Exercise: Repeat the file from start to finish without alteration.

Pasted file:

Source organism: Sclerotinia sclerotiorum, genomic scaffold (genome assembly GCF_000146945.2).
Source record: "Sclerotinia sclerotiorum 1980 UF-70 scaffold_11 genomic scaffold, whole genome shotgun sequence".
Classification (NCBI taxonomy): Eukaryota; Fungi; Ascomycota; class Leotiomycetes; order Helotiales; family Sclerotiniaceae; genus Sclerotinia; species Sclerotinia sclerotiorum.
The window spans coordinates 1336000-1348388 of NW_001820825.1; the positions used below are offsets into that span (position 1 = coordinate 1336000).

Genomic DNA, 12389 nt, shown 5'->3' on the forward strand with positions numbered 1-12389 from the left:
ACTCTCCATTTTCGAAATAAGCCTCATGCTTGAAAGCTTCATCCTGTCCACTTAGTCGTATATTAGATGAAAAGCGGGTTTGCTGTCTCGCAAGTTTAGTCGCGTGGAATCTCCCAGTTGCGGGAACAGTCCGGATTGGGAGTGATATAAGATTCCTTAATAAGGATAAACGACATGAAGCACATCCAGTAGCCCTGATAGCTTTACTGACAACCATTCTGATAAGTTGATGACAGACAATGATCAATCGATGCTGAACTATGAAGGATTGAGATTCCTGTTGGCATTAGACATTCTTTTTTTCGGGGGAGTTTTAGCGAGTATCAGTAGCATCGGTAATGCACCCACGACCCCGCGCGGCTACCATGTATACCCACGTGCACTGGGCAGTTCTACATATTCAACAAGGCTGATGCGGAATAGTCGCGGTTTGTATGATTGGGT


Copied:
Source organism: Sclerotinia sclerotiorum, genomic scaffold (genome assembly GCF_000146945.2).
Source record: "Sclerotinia sclerotiorum 1980 UF-70 scaffold_11 genomic scaffold, whole genome shotgun sequence".
Classification (NCBI taxonomy): Eukaryota; Fungi; Ascomycota; class Leotiomycetes; order Helotiales; family Sclerotiniaceae; genus Sclerotinia; species Sclerotinia sclerotiorum.
The window spans coordinates 1336000-1348388 of NW_001820825.1; the positions used below are offsets into that span (position 1 = coordinate 1336000).

Genomic DNA, 12389 nt, shown 5'->3' on the forward strand with positions numbered 1-12389 from the left:
ACTCTCCATTTTCGAAATAAGCCTCATGCTTGAAAGCTTCATCCTGTCCACTTAGTCGTATATTAGATGAAAAGCGGGTTTGCTGTCTCGCAAGTTTAGTCGCGTGGAATCTCCCAGTTGCGGGAACAGTCCGGATTGGGAGTGATATAAGATTCCTTAATAAGGATAAACGACATGAAGCACATCCAGTAGCCCTGATAGCTTTACTGACAACCATTCTGATAAGTTGATGACAGACAATGATCAATCGATGCTGAACTATGAAGGATTGAGATTCCTGTTGGCATTAGACATTCTTTTTTTCGGGGGAGTTTTAGCGAGTATCAGTAGCATCGGTAATGCACCCACGACCCCGCGCGGCTACCATGTATACCCACGTGCACTGGGCAGTTCTACATATTCAACAAGGCTGATGCGGAATAGTCGCGGTTTGTATGATTGGGT